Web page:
Twelve-year-old Alberta & her dads are the only Black family in their California beach town until Edie & her mom buy the B&B across the street. This story follows the two girls through middle school drama, family concerns, & even a little bit of a mystery. It's cute, it's personable, & it's just really fulfilling.

The Body Is Not an Apology by Sonya Renee Taylor

Rarely have I highlighted as many passages in a book as I did in this one, a nonfiction work by Taylor, a social justice activist & self-love liberator who has risen to further prominence since the Black Lives Matter protests. 

She writes: "Radical self-love is not a destination you are trying to get to; it is who you already are, and it is already working tirelessly to guide your life. The question is how can you listen to it more distinctly, more often? Even over the blaring of constant body shame?" Read my highlights & then grab the book!

The Ballad of Songbirds & Snakes by Suzanne Collins

The author of The Hunger Games is back with this long-awaited but surprisingly little-hyped prequel to the popular YA series. Apparently plenty of people absolutely loathed this book – one of my favorite reviewers gave it one star & a scathing screed of a review – but I, for one, really loved it.

This installment takes places 64 years pre-Katniss & tells the story of future president Coriolanus Snow, at this point just a struggling high school student & mentor to a Hunger Games competitor from... District 12. I thought this story was fascinating look at the boy who would the series' primary villain. I want more!

On the Come Up by Angie Thomas

For the life of me, I cannot understand why it took me so long to get around to reading this book. Thomas's debut novel, The Hate U Give, remains one of my favorite books of all time, & I think I slow-played this book for just the right moment when I knew I wanted something great.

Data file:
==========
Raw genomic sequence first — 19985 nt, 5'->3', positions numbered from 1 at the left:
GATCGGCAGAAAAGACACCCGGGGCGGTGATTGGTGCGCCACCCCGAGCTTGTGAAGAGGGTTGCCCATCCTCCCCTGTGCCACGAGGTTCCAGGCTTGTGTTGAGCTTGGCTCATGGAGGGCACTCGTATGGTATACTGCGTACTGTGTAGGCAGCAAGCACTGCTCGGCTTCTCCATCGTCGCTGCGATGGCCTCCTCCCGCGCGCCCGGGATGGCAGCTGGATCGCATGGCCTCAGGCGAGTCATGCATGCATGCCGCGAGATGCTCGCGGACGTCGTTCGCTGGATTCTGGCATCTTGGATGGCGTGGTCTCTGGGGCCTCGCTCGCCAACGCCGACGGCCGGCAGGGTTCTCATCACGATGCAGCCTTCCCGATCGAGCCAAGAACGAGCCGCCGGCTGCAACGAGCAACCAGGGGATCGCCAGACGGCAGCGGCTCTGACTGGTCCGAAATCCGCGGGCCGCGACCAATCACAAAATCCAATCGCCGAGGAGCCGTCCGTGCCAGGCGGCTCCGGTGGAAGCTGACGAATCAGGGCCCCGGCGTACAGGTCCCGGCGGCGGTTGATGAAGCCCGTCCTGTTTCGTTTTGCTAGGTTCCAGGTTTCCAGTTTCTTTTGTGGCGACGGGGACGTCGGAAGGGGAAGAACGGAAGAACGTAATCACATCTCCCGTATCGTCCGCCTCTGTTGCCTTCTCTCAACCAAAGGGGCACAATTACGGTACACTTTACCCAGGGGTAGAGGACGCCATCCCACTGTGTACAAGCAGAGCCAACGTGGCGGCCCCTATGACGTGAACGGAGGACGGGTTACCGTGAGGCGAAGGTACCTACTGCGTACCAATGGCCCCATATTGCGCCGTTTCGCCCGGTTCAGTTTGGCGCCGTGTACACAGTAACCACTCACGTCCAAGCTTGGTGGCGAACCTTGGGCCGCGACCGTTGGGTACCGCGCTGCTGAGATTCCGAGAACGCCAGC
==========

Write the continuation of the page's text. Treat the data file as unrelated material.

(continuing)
Sixteen-year-old Bri is the daughter of an underground rapper who was killed before he hit the big. An aspiring rapper herself, Bri is doing her best to make waves on the local rap scene – but often making the wrong kind of waves. I found her to be a really realistic character, a teenager making teenage mistakes but trying her hardest.

Such a Fun Age by Kiley Reid

I really enjoyed/was horrified by this book, Reid's debut novel. It tells the stories of Amira, a twentysomething babysitter figuring out her career path, & her employer, Alix, a thirtysomething mom/mogul. 

When Amira, who is Black, is stopped at a grocery store & accused of kidnapping Alix's daughter, who is white, the incident sets into motion a chain of events that puts tension on their relationship, reveals Alix's (glaring) racial biases, & ultimately sets Amira on her course forward. It is well-written & infuriating & funny & charming & realistic & terrible &... all of the things. 

Looking for more book recommendations? A few of my blogger friends have written year-end round-ups, too. Check 'em out:

Want even more book recommendations? See my lists from 2019, 2018, 2017, 2016, and 2015. You can also follow me on Goodreads and my book-themed Instagram to see what I'm reading in 2021. More books to come, as always! 

3 comments:

melissa said...

Such A Fun Age and Crawdads were soooo good!! It is so hard to choose the best of the year. They were definitely on my runner up list.
Thanks for linking to me, too!!! Now I have a few more check out.

Melissa said...

Such A Fun Age and Crawdads were soooo good!! It is so hard to choose the best of the year. They were definitely on my runner up list.
Thanks for linking to me, too!!! Now I have a few more check out.

Tea said...

I haven't read a much as I wanted last year, but want to change that. Have added They Wish They Were Us and Such A Fun Age to my list